Kelsey Generating Station: First on the Nelson
The Kelsey Generating Station was completed in 1961, but even now a few things set it apart from our other generating stations. Its civil works were designed specifically with expansion in mind, it is a remote access station (fly-in only, with living quarters attached), and, most importantly, it was the first station built on the Nelson River.
The Nelson is a powerful, predictable river with a drainage basin over 1 million square kilometres (about 386,000 square miles), making it ideal for hydroelectric generating stations. Today Manitoba Hydro has five generating stations on the mighty Nelson River, plus a robust DC transmission system to carry power from them, and we’re also constructing a sixth station — the Keeyask Generating Station — to be finished in 2021. The Nelson is a big part of Manitoba Hydro’s infrastructure, and it all started with Kelsey in 1957.
About 680 kilometers (423 miles) by air from Winnipeg, Kelsey was originally built to supply power to the International Nickel Company based in the northern community of Thompson. The civil works were planned for upgrades, including space for more generating units and potential for an extended powerhouse.
When it was finished in 1961, Kelsey was originally outfitted with five 32-MW generators, giving it a total capacity of 180 MW. Upgrades came shortly after: between 1969 and 1971, we added two more generating units and brought the total capacity to 224 MW.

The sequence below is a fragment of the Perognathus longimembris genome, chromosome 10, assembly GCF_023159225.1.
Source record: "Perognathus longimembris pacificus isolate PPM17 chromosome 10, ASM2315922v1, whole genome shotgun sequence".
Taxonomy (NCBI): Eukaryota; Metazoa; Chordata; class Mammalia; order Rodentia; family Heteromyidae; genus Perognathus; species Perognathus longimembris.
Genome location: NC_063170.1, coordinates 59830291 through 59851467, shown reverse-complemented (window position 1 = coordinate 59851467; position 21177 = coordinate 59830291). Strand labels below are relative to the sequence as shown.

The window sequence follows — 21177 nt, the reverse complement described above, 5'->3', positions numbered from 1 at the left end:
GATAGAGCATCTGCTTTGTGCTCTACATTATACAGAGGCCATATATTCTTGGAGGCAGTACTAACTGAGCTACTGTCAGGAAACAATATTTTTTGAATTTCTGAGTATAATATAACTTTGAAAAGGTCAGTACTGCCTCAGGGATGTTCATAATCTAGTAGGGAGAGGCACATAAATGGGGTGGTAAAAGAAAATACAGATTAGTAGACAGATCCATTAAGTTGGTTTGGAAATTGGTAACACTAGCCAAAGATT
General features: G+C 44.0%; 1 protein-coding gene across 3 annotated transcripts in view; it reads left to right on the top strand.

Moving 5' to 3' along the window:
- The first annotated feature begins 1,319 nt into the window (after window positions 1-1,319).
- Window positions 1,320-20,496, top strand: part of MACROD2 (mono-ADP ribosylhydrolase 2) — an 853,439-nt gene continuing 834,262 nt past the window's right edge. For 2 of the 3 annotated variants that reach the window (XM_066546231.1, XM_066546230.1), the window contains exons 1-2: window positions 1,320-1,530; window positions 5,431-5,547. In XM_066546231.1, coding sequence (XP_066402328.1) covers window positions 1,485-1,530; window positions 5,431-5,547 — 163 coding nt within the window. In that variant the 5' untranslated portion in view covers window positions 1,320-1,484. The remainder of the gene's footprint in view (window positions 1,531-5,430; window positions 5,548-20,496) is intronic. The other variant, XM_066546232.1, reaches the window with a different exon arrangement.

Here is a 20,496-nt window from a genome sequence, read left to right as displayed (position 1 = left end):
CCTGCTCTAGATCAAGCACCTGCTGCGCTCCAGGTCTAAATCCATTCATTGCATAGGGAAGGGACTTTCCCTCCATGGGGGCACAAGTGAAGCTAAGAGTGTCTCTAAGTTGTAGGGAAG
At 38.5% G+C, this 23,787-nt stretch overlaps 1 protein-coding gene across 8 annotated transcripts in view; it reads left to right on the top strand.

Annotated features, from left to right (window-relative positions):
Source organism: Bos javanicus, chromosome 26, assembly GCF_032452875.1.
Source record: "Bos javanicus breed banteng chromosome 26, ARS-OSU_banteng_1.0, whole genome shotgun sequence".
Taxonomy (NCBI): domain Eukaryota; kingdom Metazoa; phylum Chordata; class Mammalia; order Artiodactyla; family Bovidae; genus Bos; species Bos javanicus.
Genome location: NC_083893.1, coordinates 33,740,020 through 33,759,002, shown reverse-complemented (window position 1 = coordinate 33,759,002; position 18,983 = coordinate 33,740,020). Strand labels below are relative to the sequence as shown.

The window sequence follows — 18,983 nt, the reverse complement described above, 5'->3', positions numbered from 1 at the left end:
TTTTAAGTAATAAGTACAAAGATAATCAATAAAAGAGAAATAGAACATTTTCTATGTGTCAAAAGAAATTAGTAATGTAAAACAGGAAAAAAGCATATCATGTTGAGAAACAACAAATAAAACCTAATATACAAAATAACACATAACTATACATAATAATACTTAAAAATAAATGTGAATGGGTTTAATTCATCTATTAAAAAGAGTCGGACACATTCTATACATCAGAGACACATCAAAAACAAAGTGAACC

It stayed at 224 MW for a while, but in 2006 Kelsey underwent a major overhaul. Five of seven generating units received upgrades, including installing more efficient turbine runners, replacing steel liners, and rewinding generator rotor and stator assemblies, which increased the station’s capacity from 224 MW to 286 MW. And thanks to the station’s initial planning, we could upgrade further if we needed to — the station’s total potential capacity is 464 MW. For the past 5 years, Kelsey had a 97% availability and a forced outage rate of 0.3%. Thanks to high water flow conditions, the station has a capacity factor of 81%, meaning energy production is very high.
Although the upgradeability and remoteness of the station was (and still is) a marked departure from other stations, it also represented a new beginning. In 1963, two years after Kelsey Generating Station was completed, the Canadian federal government and the Manitoba provincial government began a cost-sharing agreement to study the feasibility of future hydroelectric development on the Nelson River.
Five more generating stations, plus transmission infrastructure, followed. Developing on the Nelson also opened the door for Manitoba Hydro to export power to neighbouring states and provinces.
The Nelson River proved to be a powerful tool for Manitoba Hydro, its customers at home, and its export customers. It started, 63 years ago, with Kelsey.